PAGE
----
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Cigar smoking is an expensive habit, and we don’t mean the cost of premium cigars. Based on medical evidence, life insurers judge cigar smoking to be a habit that lowers life expectancy. So, if you often smoke cigars, cigarettes or a pipe, or chew tobacco — even if you’re otherwise healthy — you’re going to be placed in a smoker risk category and pay higher life insurance rates.

life insurance ratesIf you think cigar smokers shouldn’t be grouped with cigarette smokers, consider this: It is not unusual for some premium cigars to contain the tobacco equivalent of an entire pack of cigarettes, according to the U.S. Department of Health and Human Services (HHS).

And that leads to major health problems. According to the National Cancer Institute, scientific evidence has shown that cancers of the oral cavity (lip, tongue, mouth, and throat), larynx, lung and esophagus are associated with cigar smoking. Furthermore, evidence strongly suggests a link between cigar smoking and cancer of the pancreas. In addition, daily cigar smokers, particularly those who inhale, are at increased risk for developing heart and lung disease.

But what if you occasionally enjoy a cigar at a wedding but don’t consider yourself to be a smoker? Many life insurance companies  will allow the “celebratory” or “occasional” cigar smoker to still qualify for non-smoking rates. Some insurers define “occasional” by allowing you to smoke a number of cigars per year (generally 12 or less) whereas others go by a level of cotinine, the major metabolite of nicotine, in the urine. Of course, the urine sample you provide for your life insurance exam must be nicotine-free, too.

For example, New York Life differentiates between the regular and occasional cigar smoker based on answers given on the life insurance application regarding frequency of use and based on urine sample results. If you’re a regular cigar smoker, you’ll be grouped in with all the other smokers at the higher rates.

Most life insurers will put occasional cigar smokers into a “nonsmoking standard” or perhaps even “nonsmoking preferred” rate class. You won’t be able to qualify for the absolute best “super preferred” rates. For an explanation of classifications, see how life insurers view you: Underwriting categories.

Standing out in the industry is Prudential, which will bestow a “nonsmoking standard plus” rate (that’s a rate between preferred and standard) on regular cigar smokers, pipe smokers and tobacco chewers.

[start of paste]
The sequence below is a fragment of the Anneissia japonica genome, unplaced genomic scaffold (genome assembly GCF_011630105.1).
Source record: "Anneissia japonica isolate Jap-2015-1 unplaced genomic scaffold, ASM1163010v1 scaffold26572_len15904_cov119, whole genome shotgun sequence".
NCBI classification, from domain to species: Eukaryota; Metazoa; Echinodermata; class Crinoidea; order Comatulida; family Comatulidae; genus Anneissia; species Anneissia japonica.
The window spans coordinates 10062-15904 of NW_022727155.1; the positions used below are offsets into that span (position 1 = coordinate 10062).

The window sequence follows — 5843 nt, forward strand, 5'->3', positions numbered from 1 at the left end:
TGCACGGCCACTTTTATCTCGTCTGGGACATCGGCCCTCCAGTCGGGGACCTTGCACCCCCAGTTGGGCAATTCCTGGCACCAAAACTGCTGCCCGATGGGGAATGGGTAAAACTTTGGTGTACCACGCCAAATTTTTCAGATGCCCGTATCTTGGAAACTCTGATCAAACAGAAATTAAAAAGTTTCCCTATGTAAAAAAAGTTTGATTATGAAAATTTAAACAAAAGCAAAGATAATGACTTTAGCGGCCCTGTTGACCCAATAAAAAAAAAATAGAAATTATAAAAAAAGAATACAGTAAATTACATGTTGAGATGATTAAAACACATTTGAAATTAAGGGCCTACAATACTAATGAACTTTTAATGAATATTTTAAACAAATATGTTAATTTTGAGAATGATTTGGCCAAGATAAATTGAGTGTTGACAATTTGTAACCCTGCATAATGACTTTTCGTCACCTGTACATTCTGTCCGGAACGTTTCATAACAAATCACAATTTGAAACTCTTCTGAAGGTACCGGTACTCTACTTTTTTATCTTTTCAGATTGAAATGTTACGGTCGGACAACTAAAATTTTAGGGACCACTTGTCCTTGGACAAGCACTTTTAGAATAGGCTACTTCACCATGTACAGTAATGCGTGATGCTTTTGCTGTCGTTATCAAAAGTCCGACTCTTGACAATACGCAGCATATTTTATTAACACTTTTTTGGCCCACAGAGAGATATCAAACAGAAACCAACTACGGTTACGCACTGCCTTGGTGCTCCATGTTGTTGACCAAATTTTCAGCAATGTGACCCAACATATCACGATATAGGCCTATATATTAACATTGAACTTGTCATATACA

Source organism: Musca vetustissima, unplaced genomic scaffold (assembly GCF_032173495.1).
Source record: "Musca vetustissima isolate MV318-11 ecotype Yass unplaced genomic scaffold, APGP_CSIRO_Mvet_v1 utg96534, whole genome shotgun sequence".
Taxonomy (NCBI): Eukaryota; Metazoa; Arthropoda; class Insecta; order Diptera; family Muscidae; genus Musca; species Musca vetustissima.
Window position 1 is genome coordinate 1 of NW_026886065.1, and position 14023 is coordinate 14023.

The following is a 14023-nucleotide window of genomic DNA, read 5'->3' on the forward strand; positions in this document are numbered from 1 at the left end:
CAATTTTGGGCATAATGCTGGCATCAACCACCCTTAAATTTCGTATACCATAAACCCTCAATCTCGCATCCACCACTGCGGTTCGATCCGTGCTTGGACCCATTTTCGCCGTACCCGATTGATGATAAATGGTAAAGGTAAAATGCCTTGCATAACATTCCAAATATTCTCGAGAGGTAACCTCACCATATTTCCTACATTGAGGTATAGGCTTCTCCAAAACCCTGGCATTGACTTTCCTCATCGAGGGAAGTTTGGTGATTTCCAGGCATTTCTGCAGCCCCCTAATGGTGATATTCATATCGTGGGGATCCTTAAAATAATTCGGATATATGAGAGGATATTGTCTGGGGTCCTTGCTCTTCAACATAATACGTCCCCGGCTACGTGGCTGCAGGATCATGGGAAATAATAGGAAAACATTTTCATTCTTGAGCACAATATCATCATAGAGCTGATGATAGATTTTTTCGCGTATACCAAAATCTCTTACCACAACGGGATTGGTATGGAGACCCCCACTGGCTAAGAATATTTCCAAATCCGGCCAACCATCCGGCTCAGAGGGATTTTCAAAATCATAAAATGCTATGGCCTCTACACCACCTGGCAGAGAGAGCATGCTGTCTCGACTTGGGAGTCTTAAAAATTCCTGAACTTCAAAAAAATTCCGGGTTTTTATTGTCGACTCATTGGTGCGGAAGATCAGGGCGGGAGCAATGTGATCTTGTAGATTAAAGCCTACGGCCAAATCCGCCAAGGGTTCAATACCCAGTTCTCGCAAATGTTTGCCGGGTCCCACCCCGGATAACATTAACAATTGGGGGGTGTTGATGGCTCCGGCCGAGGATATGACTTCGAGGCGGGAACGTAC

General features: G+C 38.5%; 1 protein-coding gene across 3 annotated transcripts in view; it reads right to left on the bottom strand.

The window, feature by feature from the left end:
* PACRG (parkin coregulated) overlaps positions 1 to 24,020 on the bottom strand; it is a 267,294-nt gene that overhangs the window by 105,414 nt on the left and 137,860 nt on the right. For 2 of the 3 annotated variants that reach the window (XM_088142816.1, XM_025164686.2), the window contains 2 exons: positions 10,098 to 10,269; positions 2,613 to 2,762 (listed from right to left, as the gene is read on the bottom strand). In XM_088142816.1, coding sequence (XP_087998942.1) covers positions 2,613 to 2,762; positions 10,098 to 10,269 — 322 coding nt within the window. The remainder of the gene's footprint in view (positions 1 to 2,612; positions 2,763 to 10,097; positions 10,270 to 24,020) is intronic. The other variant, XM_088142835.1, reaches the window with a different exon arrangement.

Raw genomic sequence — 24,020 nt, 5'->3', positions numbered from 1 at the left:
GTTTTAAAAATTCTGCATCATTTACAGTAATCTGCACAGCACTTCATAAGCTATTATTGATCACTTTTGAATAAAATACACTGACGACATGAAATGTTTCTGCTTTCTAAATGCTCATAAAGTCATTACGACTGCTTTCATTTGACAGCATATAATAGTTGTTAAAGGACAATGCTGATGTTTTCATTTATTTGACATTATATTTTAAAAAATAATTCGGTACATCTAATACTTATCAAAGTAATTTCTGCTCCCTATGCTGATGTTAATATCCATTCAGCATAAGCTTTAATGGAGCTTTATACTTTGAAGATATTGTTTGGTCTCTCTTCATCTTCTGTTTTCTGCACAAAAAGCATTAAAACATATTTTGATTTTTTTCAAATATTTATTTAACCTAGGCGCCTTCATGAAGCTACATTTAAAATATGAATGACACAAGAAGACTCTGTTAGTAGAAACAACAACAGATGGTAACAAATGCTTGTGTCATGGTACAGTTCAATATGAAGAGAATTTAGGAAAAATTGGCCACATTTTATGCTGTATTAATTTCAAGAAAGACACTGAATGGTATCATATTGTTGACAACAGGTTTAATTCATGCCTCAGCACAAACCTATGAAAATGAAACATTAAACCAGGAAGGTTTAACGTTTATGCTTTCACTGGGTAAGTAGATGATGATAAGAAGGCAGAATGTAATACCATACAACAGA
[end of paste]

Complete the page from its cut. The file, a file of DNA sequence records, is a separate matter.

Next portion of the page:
For some insurers, a policy declination based on cigars may depend on policy type. For example, some insurers won’t take cigar smokers for term life policies but will offer them universal policies. With term life rates so low, they can’t afford the possible risk.

No fibbing allowed

There can be severe consequences if your life insurer catches on to regular smoking that you’ve lied about. Companies are fairly strict on contesting claims on nicotine use. For example, if you make it past your urinalysis and secure a policy but then die of a heart attack, and it comes to light that you were a regular smoker, your life insurance claim could be denied.

Or, say you applied for a policy a year ago and were offered smoker rates that you didn’t take. Don’t try to apply with a different company and lie to get nonsmoker rates; your previous medical exam results will sit in a database operated by MIB Group for seven years. When the insurer checks your new application against the MIB database, that old history will come to light.

It’s better to tell the truth and pay the extra premium than put your policy at risk.

Get yourself reclassified

If you purchased a life insurance policy under a smoker rating and have quit for years, you may be able to get reclassified and lower your premiums. Insurers will vary on their rules for how long you must be smoke-free, so contact your life insurer to find out if you qualify for a reevaluation.

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Michelle Megna


Michelle, the former editorial director, insurance, at QuinStreet, is a writer, editor and expert on car insurance and personal finance. Prior to joining QuinStreet, she reported and edited articles on technology, lifestyle, education and government for magazines, websites and major newspapers, including the New York Daily News.